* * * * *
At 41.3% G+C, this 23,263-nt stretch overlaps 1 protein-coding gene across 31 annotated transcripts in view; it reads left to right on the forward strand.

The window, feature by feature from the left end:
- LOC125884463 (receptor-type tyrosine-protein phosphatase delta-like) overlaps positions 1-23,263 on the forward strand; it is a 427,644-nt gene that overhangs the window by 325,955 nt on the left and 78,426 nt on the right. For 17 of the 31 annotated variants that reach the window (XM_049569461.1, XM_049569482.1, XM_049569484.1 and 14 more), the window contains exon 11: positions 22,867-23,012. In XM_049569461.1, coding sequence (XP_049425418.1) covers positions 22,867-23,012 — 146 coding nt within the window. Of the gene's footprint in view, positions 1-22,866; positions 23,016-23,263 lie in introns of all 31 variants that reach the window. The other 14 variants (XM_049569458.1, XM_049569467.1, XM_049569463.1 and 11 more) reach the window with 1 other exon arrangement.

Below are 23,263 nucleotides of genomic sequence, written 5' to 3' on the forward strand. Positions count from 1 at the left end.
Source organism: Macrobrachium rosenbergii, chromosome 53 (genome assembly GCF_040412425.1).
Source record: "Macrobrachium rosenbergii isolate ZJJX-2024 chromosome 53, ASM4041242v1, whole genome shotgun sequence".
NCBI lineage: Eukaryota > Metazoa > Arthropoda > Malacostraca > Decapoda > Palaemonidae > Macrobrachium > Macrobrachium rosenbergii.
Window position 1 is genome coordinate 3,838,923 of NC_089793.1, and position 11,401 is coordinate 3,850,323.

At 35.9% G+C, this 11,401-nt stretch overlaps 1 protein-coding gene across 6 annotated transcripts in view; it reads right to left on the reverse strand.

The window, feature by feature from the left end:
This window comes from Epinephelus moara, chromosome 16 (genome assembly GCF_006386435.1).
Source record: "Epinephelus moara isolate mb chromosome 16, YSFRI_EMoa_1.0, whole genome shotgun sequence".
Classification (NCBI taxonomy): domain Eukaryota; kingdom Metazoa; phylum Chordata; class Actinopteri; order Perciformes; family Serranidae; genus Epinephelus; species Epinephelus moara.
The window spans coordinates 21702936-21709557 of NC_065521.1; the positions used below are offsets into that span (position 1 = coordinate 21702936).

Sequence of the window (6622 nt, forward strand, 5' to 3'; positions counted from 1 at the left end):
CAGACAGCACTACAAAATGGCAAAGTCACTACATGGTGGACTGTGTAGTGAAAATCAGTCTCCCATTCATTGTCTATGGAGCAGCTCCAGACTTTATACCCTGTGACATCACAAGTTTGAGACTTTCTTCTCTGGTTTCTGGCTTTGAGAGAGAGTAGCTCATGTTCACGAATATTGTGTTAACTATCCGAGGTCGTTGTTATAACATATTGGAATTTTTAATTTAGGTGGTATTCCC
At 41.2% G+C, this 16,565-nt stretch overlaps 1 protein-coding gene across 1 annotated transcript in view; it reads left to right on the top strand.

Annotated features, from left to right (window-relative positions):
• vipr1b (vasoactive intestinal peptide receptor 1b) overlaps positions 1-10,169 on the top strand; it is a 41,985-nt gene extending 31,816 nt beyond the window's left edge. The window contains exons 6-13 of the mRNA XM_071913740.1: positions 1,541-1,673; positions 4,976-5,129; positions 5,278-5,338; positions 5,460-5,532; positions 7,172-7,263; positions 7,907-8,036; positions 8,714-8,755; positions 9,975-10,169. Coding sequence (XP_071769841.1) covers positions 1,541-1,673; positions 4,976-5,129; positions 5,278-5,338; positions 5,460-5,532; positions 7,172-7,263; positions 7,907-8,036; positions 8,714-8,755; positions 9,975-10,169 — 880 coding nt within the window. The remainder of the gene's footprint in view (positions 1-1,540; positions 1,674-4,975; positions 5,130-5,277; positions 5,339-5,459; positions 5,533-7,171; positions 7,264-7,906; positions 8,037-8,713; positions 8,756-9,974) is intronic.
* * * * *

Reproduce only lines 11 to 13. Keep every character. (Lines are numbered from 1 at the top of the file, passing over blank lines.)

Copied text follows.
This window comes from Epinephelus moara, chromosome 16 (genome assembly GCF_006386435.1).
Source record: "Epinephelus moara isolate mb chromosome 16, YSFRI_EMoa_1.0, whole genome shotgun sequence".
Classification (NCBI taxonomy): domain Eukaryota; kingdom Metazoa; phylum Chordata; class Actinopteri; order Perciformes; family Serranidae; genus Epinephelus; species Epinephelus moara.